Despite all the development, Sochi still feels like a kaleidoscopic version of Coney Island, all juiced up on lukewarm vodka and sunburned potbellies, and that can either be part of its charm or the one thing that keeps it from being a truly relaxing place to spend a few days. The Mediterranean-style glamour that Mr. Markozov mentioned, at least for now, can be frustratingly elusive, sprinkled around at places like Platforma and Sinee More, or the Blue Sea [LR: Actually, it means "dark blue sea"], a restaurant with white tablecloths and a sleek wooden deck that looks out onto the water. With its poor roads and gruff service, Sochi can often seem less like the heart of the new Russian Riviera, and more like the Soviet package-tour destination it once was.
First the failed policies of Vladimir Putin gave rise to tumult in the country’s southern reaches, and now the north and elsewhere as the economic crisis deepens. Paul Goble reports:
For the first time in their history, the numerically small peoples of the Taymyr peninsula organized a public protest against the way in which Moscow has run roughshod over their rights in its desire to develop natural resources, a protest that is echoing across the northern third of the territory of the Russian Federation. On November 1st, members of the Dolgan, Nenets, En, Nganasan, and Evenk nationalities in the former Taymyr autonomous district assembled in zero degree Fahrenheit weather demanding that their region be given the special status it was promised when it was folded into Krasnoyarsk kray.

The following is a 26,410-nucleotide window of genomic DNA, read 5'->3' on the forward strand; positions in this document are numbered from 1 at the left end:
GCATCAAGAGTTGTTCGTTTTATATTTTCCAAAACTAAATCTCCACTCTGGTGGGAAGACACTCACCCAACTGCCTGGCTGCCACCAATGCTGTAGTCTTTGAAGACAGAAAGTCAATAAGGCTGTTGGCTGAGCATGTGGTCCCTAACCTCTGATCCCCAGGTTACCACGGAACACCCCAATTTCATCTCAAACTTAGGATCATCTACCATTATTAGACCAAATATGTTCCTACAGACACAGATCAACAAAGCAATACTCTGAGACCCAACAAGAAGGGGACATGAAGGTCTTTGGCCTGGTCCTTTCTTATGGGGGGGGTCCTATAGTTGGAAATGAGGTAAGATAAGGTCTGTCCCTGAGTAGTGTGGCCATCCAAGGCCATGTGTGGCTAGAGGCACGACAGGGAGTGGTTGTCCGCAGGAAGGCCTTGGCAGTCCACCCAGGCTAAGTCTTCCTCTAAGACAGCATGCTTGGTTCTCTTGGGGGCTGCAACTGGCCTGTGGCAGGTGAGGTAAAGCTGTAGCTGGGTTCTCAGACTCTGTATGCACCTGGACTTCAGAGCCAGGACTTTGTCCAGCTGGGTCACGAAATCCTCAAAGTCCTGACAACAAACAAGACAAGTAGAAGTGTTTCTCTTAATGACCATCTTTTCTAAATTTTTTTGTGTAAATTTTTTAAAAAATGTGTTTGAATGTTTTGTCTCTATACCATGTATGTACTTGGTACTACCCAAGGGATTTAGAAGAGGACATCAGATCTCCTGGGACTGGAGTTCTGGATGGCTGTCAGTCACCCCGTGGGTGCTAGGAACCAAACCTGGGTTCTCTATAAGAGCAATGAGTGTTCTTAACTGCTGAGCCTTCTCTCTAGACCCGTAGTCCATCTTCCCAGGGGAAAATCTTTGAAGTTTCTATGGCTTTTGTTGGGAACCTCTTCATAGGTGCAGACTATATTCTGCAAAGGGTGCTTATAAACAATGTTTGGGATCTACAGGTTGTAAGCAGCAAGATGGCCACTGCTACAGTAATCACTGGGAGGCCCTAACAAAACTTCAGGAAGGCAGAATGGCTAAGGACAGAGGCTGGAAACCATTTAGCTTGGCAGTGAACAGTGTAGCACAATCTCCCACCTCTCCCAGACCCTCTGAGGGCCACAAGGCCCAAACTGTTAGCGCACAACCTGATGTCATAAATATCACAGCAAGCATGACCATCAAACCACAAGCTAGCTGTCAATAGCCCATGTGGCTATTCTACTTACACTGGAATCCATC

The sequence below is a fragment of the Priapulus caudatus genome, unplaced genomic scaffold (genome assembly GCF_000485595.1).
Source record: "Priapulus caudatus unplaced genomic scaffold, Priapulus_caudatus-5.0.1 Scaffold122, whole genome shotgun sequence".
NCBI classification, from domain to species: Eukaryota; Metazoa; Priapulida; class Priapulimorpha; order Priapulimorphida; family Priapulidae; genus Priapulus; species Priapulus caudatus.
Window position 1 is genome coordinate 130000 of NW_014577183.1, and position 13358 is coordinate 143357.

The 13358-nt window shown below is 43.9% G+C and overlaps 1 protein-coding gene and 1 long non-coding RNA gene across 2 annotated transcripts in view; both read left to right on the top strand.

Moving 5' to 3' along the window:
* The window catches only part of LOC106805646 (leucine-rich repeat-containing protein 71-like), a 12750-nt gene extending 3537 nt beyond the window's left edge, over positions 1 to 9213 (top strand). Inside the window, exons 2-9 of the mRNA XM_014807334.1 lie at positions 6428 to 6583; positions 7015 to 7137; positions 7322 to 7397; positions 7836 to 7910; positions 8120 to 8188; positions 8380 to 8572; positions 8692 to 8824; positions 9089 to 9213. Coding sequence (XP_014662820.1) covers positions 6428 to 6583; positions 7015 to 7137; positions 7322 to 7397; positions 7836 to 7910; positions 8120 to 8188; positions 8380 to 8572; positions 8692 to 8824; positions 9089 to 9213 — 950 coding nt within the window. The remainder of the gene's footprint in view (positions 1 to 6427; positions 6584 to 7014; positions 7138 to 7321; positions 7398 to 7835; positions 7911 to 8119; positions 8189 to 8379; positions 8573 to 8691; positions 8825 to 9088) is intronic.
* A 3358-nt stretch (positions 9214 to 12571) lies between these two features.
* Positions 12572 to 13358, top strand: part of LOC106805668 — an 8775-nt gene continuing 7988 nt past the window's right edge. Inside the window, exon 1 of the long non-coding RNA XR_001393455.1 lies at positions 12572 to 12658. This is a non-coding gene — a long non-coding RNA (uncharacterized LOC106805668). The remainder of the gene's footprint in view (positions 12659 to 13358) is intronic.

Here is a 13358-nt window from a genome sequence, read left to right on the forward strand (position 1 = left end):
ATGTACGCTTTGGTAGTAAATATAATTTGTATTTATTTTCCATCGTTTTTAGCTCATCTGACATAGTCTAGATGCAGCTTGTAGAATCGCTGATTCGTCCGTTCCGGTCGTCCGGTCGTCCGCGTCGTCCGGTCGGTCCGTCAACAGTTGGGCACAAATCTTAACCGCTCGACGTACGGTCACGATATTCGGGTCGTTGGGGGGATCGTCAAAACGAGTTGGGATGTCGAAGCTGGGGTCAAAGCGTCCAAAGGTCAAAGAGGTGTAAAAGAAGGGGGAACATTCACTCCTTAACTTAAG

But it is a measure of the isolation of these groups from Moscow that word of their action reached Moscow only ten days after it took place, and it is an indication of their marginality in the eyes of Russian officialdom and even the Russian public that this event did not receive more than passing mention in all but a few opposition websites.
Vasko Kohlmayer, writing on Frontpagemag.com:
On November 5th – less than 24 hours after the victory of Barack Obama in the US presidential race – Russian President Dmitri Medvedev announced that his country would install short-range semiballistic missiles in the Baltic enclave of Kaliningrad.
The deployment is part of Russia’s bid to halt the construction of the Ballistic Missile Defense Shield in Europe, a project virulently opposed by the Kremlin. Medvedev’s statement is a clear indication that after months of threats and intimidation, the Russian leadership has finally settled on a definitive course of action. The sheer audacity of their plan will become obvious once we take a closer look at the details of the proposed move.
Kaliningrad Oblast, the region that will host the missiles, is one of Russia’s most strategically important pieces of real estate. Roughly the size of Connecticut and not territorially contiguous with Russia proper, Kaliningrad is located some 350 kilometers west of Russia’s border. Situated on the coast of the Baltic Sea, it is bounded by Lithuania to the north and Poland to the south.